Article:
I may have a longer than average age gap, but I would say my boys' fighting and insistence on annoying each other (and me) is very average indeed. I am often telling them to stop touching/kicking/yelling at or even looking at each other, while also reminding Toby to cut his little brother a break as Leo is still only five. 

Which brings me to the next point...

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3. Leo is probably better at catching/tennis/ping-pong than most kids his age thanks to Toby.

In Leo's perseverance to become just like big brother Toby, he has spent many hours out in the backyard playing cricket, handball and ping-pong under his big brother's tutelage. The result is that Leo's hand eye coordination is pretty decent for a small five-year-old, and he can do quite an intimidating overarm bowl. 

His wish to keep up and also physically match Toby can be so frustrating for Leo, but all credit to him, I believe his ambition to beat Toby may come sooner than they both think! 

4. Going back to the baby days was hard, but we got through it.

Before I had Leo, I was at that stage where Toby was at school and my work/life balance felt good. 

Then Leo came along and life was wonderful, but it was also messy. I felt out of step with a lot of other mums my age, as there weren't that many others with newborns at the school drop off. 

Sometimes the gap felt hard because it had slowed my career path right down at a point when I had hoped to be moving on and I missed out on various social functions and mum-bonding during the fog of sleep deprivation and breastfeeding. 

Equally, I was happy to have Toby at school while I hung with sweet baby Leo, binged Netflix, and had occasional naps. 

It was hard to juggle the more emotional demands of having a bigger kid with nappies and weaning, but that's not unique to having an age-gap.

Now both boys are at school and I'm back at work, life has regained a rhythm and routine again that I love. 

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I haven't forgotten those hard later-in-life baby years, but it was the only experience I had.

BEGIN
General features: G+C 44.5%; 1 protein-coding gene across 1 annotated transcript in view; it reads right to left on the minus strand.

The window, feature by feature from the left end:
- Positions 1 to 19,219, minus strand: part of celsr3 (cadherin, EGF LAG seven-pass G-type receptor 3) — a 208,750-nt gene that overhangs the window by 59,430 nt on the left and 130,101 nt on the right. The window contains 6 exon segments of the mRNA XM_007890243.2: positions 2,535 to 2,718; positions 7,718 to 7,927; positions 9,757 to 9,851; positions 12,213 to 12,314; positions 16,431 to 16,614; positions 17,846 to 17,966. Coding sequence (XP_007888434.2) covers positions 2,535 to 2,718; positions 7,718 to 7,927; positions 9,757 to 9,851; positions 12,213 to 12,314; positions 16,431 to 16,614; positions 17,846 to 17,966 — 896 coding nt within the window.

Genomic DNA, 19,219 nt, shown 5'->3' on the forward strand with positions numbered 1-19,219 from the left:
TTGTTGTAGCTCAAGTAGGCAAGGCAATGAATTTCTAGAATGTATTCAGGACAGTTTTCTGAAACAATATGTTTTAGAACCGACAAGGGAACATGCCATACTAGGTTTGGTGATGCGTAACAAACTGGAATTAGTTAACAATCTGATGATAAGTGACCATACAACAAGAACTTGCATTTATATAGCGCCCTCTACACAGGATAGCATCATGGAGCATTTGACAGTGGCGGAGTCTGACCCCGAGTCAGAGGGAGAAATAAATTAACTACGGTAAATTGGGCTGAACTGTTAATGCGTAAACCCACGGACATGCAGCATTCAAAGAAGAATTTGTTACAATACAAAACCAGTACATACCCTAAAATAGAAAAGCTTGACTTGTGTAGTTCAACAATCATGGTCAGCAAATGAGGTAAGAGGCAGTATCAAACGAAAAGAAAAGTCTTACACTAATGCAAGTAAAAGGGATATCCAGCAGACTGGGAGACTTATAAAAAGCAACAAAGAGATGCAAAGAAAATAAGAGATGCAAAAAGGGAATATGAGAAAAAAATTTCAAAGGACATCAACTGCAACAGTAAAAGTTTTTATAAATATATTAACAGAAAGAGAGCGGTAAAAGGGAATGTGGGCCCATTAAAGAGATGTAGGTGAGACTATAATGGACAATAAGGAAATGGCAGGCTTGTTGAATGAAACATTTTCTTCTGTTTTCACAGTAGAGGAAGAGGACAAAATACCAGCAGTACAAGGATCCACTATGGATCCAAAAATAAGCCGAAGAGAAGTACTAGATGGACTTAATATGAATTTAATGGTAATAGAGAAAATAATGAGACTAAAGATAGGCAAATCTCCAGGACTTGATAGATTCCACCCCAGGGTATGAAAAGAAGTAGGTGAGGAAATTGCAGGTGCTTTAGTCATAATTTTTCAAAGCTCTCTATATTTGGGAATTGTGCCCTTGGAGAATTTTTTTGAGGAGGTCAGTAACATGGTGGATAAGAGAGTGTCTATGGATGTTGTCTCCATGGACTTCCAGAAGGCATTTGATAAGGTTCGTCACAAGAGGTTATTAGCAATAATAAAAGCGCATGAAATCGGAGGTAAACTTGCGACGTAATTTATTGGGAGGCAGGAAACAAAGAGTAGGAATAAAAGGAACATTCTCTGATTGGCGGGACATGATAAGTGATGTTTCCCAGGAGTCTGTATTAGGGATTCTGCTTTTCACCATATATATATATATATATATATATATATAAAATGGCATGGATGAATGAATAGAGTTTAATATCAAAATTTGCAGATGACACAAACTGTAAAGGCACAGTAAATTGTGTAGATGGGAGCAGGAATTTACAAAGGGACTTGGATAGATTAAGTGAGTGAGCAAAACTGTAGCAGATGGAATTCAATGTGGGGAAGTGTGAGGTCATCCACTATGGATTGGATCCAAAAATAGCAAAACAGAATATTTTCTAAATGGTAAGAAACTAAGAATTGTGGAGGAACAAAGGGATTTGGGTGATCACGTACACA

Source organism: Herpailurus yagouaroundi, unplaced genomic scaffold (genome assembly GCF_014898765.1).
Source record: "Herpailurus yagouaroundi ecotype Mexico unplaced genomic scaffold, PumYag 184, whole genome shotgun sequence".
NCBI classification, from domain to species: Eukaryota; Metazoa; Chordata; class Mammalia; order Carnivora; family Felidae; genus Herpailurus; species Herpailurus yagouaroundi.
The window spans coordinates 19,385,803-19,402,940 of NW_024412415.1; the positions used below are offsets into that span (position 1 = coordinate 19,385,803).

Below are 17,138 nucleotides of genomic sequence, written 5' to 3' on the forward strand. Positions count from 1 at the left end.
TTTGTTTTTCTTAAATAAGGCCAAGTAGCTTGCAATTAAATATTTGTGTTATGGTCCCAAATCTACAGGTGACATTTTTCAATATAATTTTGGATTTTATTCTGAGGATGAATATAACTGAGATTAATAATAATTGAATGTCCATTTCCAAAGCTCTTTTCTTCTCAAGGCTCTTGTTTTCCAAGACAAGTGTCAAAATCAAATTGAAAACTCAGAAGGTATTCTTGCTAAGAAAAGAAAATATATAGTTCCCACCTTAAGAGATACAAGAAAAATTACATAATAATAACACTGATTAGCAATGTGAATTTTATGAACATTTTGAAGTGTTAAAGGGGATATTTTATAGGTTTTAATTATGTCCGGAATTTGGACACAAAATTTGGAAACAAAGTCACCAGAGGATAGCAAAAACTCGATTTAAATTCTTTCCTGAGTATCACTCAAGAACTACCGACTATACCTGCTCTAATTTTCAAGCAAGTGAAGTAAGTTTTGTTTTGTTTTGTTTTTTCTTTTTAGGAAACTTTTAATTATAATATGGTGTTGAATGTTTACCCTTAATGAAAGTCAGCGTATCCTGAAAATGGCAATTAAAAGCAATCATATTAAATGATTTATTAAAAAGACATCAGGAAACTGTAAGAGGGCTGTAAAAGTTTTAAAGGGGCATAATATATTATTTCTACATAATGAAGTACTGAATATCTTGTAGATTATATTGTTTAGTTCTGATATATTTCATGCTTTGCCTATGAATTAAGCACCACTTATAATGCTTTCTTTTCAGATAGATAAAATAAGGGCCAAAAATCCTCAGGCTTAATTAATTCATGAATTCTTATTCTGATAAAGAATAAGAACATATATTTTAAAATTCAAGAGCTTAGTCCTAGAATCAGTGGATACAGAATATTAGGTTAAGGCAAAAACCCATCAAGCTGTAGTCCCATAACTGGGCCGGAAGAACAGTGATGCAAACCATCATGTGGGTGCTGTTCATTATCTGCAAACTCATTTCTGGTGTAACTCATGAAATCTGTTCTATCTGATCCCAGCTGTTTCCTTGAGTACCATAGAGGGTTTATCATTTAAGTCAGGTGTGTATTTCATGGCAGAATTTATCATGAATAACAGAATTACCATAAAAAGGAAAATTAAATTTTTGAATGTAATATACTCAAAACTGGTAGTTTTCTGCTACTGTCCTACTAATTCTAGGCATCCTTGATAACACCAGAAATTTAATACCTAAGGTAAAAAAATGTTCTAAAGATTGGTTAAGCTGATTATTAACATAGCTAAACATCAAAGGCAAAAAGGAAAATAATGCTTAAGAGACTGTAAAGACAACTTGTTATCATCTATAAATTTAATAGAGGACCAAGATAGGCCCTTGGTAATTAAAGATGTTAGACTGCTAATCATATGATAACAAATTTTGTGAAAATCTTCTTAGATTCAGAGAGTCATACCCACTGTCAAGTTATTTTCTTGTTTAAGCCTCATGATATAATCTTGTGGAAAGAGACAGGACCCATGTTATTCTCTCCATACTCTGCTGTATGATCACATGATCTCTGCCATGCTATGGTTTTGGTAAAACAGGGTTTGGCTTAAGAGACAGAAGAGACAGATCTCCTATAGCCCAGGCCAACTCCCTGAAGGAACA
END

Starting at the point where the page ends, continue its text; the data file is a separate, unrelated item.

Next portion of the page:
I look at mums with a toddler and a baby and wonder how on earth they do it!

5. Leo brings out Toby's softer side. Well, sometimes.

Leo is a fan of his soft toys, cuddles, and is overall a much more emotionally driven kid than Toby. Since Leo's arrival, I have noticed Toby giving us more hugs and also occasionally showing Leo great affection. 

Toby has had to be incredibly patient with his little, little brother and I think this has helped to bring out his nurturing side.

Obviously sometimes the reverse is true when they fight and rivalrous tempers flare, but I hold on to the sweet shared moments to remind myself they do happen and they really do love each other.

6. I'm sad they don't get longer together at the same school.

We sent Leo to school this year, partly because he was ready and partly because he (and we) were desperate to get him in the same school for just one year with Toby. 

I know this might be controversial for some as Leo turned five in February, but we considered all the options, spoke to his daycare teachers, and ultimately chose what was right for our family. 

I doubt we will live to regret it, but had Leo been a few years older and the gap less, the decision may have been different. As it is, I am sad they just get this one year together at the same school, so I am treasuring it and taking way too many photos. 

By the time Leo catches up to high school, Toby will have graduated and I will probably be very, very tired.

7. The gap is what it is and we are lucky.

We did not choose a six and a half year age gap, but life plans are not always possible and so it is what it is and it's all we know.

I love my boys; they love each other and I know that we are very lucky indeed. 

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Laura Jackel is Mamamia's Parenting Writer. For her weekly articles and to see photos of her outfits and kids, follow her on Instagram and TikTok.

Feature Image: Supplied.